Some of us enjoy doing DIY jobs. We have the attitude that no job is too big or technical for the dedicated DIYer. That’s an admirable stance to take, but there comes a time when you need to put the brakes on your ambition and take a hard look at a project. Do you have time to take it on? Are you qualified to do the job? Is it even legal for you to do the work?
Let’s say you’ve decided you need to add on a home extension. It’s just one room and you’re a decent carpenter. You can take it slow and do it yourself. Or can you?
First of all, you will need to obtain a construction permit for a job that large. To get it, you will have to submit detailed plans and specifications. If they’re not up to scratch, you won’t get your permit and will have to try again. After you’ve received your construction permit, you will have to arrange for periodic inspections. If everything isn’t up to code, you’ll have to make the necessary alterations at every stage before you can go on.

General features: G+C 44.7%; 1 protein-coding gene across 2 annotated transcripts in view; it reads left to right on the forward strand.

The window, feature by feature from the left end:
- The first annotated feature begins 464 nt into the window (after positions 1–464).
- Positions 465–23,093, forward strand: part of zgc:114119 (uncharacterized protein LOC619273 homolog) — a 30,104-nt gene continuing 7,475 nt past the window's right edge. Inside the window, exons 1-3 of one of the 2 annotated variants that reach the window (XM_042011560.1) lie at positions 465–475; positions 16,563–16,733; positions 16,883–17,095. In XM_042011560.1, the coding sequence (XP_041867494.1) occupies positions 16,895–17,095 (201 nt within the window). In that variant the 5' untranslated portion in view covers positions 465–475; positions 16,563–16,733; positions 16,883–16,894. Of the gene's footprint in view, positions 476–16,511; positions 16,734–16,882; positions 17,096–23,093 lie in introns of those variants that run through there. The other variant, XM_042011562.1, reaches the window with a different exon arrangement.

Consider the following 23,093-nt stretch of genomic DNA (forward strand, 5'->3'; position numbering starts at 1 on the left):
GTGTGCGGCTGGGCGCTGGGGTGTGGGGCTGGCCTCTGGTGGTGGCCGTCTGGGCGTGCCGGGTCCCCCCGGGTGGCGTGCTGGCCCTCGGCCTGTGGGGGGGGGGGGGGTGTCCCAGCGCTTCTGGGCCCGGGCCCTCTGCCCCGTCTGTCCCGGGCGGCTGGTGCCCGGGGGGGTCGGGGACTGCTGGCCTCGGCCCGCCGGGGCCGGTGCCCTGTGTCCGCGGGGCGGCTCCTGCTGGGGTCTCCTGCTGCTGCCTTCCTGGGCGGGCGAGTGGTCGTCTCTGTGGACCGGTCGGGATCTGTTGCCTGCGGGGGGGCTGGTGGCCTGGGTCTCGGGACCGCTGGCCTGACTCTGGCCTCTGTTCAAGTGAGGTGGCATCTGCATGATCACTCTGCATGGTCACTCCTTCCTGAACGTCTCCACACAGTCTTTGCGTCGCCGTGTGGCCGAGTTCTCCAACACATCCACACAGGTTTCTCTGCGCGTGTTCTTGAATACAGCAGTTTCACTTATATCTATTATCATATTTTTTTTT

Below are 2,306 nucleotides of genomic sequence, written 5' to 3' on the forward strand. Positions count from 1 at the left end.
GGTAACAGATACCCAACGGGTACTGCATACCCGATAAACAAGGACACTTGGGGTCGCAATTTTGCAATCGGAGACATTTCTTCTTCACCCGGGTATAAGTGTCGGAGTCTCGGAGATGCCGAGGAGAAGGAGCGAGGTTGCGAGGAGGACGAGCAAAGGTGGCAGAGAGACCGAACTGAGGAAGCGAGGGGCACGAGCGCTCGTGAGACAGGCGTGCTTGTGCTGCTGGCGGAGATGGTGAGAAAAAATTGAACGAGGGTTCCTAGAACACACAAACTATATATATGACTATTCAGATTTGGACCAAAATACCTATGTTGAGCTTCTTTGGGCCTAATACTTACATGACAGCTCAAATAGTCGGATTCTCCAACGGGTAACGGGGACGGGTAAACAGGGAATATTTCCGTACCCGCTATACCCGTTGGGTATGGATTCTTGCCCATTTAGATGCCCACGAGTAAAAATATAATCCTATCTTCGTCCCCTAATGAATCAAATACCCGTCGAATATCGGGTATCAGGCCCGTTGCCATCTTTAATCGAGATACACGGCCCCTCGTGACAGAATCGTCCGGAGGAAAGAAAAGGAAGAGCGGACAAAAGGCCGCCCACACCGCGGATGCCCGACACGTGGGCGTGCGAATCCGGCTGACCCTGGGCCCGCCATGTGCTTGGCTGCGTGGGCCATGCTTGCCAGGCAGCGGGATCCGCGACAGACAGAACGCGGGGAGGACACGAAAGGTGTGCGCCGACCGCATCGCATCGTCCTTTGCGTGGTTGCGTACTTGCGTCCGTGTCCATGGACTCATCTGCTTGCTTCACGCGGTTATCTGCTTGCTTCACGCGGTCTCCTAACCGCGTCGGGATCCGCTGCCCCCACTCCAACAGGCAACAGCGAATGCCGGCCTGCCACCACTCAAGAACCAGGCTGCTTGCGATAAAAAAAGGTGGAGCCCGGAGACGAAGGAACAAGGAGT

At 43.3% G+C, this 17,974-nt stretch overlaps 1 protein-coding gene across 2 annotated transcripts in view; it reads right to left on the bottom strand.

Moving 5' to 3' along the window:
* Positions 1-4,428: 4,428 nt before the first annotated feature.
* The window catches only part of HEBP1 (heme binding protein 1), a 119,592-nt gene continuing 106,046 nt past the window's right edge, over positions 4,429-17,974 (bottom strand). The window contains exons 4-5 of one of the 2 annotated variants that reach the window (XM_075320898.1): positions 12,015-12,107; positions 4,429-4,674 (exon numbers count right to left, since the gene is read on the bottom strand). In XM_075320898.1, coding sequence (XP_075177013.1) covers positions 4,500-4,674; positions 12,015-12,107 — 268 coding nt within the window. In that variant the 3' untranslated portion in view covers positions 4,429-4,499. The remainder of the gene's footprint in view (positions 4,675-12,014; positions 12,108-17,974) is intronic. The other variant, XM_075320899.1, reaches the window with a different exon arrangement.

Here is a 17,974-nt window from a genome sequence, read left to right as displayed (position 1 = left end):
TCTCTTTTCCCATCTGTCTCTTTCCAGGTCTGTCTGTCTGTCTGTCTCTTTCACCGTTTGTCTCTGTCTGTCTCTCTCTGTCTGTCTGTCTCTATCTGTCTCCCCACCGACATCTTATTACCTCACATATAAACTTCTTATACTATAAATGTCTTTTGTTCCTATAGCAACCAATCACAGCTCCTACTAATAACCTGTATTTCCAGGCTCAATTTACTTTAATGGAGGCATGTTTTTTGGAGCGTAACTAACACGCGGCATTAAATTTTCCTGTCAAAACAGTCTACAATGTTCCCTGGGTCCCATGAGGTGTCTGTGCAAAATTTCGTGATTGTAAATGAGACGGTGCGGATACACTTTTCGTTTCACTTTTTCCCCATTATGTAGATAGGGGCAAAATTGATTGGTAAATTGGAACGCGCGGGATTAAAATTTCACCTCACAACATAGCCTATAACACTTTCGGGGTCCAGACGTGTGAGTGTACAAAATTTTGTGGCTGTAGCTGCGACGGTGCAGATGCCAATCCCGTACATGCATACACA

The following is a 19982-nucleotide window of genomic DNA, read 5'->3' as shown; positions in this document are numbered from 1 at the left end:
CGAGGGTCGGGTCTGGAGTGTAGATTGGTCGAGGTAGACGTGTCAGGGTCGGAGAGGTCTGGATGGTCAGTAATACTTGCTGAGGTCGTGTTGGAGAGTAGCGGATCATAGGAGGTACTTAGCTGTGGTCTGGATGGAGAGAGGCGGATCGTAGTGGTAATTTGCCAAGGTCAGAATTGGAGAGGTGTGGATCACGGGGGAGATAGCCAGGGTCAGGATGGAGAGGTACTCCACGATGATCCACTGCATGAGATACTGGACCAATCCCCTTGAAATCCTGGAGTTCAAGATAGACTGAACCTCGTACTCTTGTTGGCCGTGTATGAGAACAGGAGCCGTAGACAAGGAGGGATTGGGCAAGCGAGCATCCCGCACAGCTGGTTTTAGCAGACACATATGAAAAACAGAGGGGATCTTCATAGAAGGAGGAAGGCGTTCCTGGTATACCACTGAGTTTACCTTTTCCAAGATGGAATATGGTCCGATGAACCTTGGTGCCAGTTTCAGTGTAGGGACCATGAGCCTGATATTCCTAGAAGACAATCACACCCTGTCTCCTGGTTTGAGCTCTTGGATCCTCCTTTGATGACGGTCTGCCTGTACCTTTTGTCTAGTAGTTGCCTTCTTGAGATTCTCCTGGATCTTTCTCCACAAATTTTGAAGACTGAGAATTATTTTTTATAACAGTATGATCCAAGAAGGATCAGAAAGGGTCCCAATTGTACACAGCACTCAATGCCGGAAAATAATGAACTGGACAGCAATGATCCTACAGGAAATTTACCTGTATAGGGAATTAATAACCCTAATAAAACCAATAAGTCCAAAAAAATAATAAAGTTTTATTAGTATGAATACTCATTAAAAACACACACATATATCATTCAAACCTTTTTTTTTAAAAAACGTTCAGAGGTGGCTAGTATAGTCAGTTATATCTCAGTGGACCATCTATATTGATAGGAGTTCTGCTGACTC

Adding an extension isn’t a one-person job. Wouldn’t it be better to hire a licensed building contractor to oversee construction? You can still do some of the work yourself and save money, but your contractor will know all your local building codes and will help make sure you receive a construction permit on the first try and pass all your inspections. They will also oversee all the subcontractors needed to finish the job, saving you the trouble of finding concreters, electricians, roofers and other subcontractors.
Yes, you will have to pay a licensed contractor for their services, but it will be money well spent. Your project will be completed on time and on budget. Try to do it yourself and you will face costly delays and may even waste money when you have to redo substandard work after an inspection.
What about all those smaller DIY jobs? Be careful with anything that involves plumbing, gas hook-ups or electrical work. You may be able to do some small jobs, but many can legally only be performed by licensed contractors. Before you take on any DIY plumbing, gas or electrical work, check with your local authorities first. If it’s not legal, don’t do it.
Standing back and looking at the results of your DIY work can be very rewarding. It can be equally rewarding knowing you have made the right choices and hired licensed contractors when needed. In fact, part of the art of DIY building is knowing the difference between what you can do and what you should leave in the hands of the experts.